• "Songs for the Missing is not crime-stopper-show material. It is darker, sadder. And for all the pain, no one is looking for lessons or self-help, which they could all use, if they ever thought about it that way. But somehow they don't. Which relates to the artistry of the book. O'Nan has an unerring ear, not only for words but also for the nuances of pain, which is connected to his unwavering commitment to render the truth, no matter the consequences. (...) It's the sort of experience that reveals why we read in the first place, knowing that the sadness we find inside a book mirrors the sadness always within reach." - Joseph Di Prisco, San Francisco Chronicle

  • "At one point, Kim's mother feels cheated by "the world's incoherence." O'Nan's triumph is writing about it coherently. Just don't start the novel at night if you're hoping to get much sleep." - Bob Minzesheimer, USA Today

  • "O'Nan ignores all these conventions in favor of an approach so mundane you can't believe it works, the thriller equivalent of watching blood dry. He's a connoisseur of waiting, and it's his discipline, his refusal to deviate even for a single sentence from the uneventful, dull terror of losing a child, that makes Songs of the Missing so troubling. (...) What holds our attention through all this is O'Nan's careful focus on the minds of shaken family members trapped in a task that consumes their lives and their livelihood. (...) The world that O'Nan captures thwarts our expectations for cathartic tragedy or gleeful celebration, which makes the story even more devastating. This isn't the nightmare of losing your daughter; this is the numbing reality of it." - Ron Charles, The Washington Post

  • "Und darum geht es in diesem auf subtile Weise grandiosen Generationenroman. Um Leere, Vanitas, um die feinen Risse, die sich zwischen Eltern und Kindern, Geschwistern und Freunden auftun, die manchmal zu offenen Konflikten aufbrechen, um sich in seltenen Momenten der Gemeinsamkeit fast wieder zu schlieŖen. Es geht hier um das Leben selbst, das unaufhörlich große Schwestern ihren kleinen entfremdet, Mütter und Töchter einander anschreien, Kinder erwachsen und Eltern alt werden lässt." - Ulrich Baron, Die Zeit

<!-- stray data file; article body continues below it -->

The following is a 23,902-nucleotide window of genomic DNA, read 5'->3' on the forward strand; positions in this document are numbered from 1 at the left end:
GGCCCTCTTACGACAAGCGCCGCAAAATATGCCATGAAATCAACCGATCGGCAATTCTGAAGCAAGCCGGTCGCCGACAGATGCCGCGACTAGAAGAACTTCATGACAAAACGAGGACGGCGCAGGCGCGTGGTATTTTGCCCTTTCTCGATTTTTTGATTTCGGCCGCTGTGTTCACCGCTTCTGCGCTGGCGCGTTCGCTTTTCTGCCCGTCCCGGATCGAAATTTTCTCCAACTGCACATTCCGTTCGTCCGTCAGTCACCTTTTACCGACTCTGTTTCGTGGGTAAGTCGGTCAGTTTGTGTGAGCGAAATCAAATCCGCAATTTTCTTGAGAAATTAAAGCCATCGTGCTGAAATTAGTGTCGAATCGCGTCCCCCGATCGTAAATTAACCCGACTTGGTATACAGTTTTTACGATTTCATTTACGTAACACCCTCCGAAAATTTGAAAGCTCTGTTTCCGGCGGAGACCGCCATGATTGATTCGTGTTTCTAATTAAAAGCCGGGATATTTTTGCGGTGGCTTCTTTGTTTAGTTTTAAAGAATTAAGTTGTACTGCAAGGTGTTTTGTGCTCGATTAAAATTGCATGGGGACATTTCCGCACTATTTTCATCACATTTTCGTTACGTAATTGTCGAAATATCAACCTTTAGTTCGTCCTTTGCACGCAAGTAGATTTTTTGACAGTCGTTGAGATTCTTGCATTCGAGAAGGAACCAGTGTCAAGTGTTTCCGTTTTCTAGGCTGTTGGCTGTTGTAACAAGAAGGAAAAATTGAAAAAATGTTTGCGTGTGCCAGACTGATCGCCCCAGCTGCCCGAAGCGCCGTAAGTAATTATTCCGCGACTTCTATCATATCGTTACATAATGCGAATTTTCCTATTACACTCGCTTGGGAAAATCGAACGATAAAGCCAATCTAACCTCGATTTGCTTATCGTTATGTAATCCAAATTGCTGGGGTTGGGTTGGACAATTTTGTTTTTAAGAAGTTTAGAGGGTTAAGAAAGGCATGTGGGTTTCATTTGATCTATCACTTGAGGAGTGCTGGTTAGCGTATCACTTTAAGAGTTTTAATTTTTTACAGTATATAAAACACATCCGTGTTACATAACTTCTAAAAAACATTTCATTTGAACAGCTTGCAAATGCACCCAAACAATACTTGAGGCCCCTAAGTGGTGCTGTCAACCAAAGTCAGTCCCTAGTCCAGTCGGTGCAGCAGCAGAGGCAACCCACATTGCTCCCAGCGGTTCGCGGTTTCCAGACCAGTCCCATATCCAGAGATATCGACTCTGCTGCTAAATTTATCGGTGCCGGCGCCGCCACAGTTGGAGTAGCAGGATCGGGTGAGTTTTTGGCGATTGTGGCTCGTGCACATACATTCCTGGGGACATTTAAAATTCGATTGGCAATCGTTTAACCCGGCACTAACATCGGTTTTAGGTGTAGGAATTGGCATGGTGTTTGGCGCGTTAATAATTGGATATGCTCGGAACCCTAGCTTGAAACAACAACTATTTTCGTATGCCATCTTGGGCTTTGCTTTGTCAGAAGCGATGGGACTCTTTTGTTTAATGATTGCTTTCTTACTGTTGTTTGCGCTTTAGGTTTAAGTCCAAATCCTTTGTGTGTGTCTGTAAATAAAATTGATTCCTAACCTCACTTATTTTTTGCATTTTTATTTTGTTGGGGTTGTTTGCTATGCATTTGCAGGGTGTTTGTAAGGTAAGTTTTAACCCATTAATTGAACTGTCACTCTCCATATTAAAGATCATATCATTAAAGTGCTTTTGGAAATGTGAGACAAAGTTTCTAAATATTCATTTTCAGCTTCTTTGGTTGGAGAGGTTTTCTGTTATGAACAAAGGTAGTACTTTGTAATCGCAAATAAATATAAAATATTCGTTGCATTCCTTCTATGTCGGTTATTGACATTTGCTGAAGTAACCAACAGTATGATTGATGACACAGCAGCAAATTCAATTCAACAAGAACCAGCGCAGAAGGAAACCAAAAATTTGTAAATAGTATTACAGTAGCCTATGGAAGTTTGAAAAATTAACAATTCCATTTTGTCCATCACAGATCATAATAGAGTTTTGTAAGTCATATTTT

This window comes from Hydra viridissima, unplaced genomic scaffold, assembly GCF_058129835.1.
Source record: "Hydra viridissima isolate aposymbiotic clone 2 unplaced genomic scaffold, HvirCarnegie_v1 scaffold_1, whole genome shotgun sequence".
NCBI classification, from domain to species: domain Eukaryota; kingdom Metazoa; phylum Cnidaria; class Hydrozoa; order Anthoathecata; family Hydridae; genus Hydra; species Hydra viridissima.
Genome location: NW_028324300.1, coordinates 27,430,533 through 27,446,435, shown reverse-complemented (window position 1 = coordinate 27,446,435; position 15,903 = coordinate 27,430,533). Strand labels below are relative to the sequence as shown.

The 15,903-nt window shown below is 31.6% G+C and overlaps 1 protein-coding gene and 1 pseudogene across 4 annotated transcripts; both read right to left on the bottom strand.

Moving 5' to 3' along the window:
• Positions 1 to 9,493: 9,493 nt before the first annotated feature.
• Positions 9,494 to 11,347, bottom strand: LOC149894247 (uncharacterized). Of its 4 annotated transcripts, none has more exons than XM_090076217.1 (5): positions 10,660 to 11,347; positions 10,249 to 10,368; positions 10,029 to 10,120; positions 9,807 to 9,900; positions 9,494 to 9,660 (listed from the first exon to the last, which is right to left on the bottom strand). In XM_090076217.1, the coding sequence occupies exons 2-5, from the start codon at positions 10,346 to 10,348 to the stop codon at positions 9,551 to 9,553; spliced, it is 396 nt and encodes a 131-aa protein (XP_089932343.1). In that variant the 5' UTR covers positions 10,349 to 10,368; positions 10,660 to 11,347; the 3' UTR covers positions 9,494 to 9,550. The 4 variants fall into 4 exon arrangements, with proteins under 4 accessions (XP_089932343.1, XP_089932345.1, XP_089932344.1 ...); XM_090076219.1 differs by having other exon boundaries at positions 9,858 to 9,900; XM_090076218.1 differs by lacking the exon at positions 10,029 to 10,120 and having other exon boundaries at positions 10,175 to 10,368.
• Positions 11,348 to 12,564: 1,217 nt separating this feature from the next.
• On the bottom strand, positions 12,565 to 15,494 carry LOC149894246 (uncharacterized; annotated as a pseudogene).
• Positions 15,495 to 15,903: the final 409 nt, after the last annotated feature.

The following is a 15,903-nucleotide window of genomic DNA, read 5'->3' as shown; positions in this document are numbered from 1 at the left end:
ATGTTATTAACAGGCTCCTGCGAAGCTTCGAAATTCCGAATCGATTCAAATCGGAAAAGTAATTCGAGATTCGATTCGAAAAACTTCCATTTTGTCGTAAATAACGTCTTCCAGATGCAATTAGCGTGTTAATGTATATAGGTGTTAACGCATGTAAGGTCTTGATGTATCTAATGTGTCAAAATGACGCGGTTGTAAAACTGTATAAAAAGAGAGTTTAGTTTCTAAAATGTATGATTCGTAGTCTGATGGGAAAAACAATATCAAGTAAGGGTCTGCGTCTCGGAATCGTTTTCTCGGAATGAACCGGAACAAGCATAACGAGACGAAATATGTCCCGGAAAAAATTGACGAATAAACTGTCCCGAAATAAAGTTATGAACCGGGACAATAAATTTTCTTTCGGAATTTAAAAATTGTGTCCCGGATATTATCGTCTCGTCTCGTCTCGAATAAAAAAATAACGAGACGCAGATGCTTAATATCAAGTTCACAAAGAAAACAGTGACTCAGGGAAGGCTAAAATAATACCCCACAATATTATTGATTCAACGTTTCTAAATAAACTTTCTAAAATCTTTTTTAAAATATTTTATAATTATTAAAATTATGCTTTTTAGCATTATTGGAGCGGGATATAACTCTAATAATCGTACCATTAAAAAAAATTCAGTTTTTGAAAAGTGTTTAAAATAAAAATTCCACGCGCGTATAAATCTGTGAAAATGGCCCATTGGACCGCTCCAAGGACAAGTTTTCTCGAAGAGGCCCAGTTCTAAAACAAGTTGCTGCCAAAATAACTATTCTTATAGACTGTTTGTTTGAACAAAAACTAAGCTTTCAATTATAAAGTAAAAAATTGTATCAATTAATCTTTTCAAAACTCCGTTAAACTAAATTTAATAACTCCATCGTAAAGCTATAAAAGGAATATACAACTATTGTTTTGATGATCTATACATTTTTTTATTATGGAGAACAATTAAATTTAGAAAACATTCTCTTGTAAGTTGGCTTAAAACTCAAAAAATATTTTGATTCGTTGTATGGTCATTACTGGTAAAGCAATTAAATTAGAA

Please note that these ratings solely represent the complete review's biased interpretation and subjective opinion of the actual reviews and do not claim to accurately reflect or represent the views of the reviewers. Similarly the illustrative quotes chosen here are merely those the complete review subjectively believes represent the tenor and judgment of the review as a whole. We acknowledge (and remind and warn you) that they may, in fact, be entirely unrepresentative of the actual reviews by any other measure.

- Return to top of the page -

The complete review's Review:

       Songs for the Missing is a novel of the everyday, and it begins with the everyday life of eighteen-year-old recent high school graduate Kim Larsen in July, 2005 -- hanging out with her friends, staying out late, at work with her close friend, Nina. One early afternoon she has to start getting ready for work, arranges with Nina to meet her there -- and that's the last anyone sees of her.